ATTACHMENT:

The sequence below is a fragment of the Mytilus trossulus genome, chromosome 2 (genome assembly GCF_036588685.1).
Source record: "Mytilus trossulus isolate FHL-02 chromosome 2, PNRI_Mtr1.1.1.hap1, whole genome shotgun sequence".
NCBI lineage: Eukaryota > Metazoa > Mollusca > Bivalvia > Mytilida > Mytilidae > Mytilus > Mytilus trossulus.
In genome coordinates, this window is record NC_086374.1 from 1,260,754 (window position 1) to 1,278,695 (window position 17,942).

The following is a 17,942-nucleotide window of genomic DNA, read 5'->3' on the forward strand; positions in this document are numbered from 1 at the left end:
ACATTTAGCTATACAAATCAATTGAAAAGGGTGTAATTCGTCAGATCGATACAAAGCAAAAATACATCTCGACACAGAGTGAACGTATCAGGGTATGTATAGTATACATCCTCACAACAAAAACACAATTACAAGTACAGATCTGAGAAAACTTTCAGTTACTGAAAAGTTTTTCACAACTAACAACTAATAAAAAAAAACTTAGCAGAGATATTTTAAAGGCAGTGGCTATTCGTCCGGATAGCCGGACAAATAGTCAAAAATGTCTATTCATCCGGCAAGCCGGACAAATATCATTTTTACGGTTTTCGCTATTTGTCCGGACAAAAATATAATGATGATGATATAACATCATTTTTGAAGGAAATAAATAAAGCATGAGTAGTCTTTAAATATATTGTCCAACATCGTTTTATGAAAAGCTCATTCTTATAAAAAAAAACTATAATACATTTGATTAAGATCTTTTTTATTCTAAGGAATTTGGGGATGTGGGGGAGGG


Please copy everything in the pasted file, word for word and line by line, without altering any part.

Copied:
The sequence below is a fragment of the Mytilus trossulus genome, chromosome 2 (genome assembly GCF_036588685.1).
Source record: "Mytilus trossulus isolate FHL-02 chromosome 2, PNRI_Mtr1.1.1.hap1, whole genome shotgun sequence".
NCBI lineage: Eukaryota > Metazoa > Mollusca > Bivalvia > Mytilida > Mytilidae > Mytilus > Mytilus trossulus.
In genome coordinates, this window is record NC_086374.1 from 1,260,754 (window position 1) to 1,278,695 (window position 17,942).

The following is a 17,942-nucleotide window of genomic DNA, read 5'->3' on the forward strand; positions in this document are numbered from 1 at the left end:
ACATTTAGCTATACAAATCAATTGAAAAGGGTGTAATTCGTCAGATCGATACAAAGCAAAAATACATCTCGACACAGAGTGAACGTATCAGGGTATGTATAGTATACATCCTCACAACAAAAACACAATTACAAGTACAGATCTGAGAAAACTTTCAGTTACTGAAAAGTTTTTCACAACTAACAACTAATAAAAAAAAACTTAGCAGAGATATTTTAAAGGCAGTGGCTATTCGTCCGGATAGCCGGACAAATAGTCAAAAATGTCTATTCATCCGGCAAGCCGGACAAATATCATTTTTACGGTTTTCGCTATTTGTCCGGACAAAAATATAATGATGATGATATAACATCATTTTTGAAGGAAATAAATAAAGCATGAGTAGTCTTTAAATATATTGTCCAACATCGTTTTATGAAAAGCTCATTCTTATAAAAAAAAACTATAATACATTTGATTAAGATCTTTTTTATTCTAAGGAATTTGGGGATGTGGGGGAGGG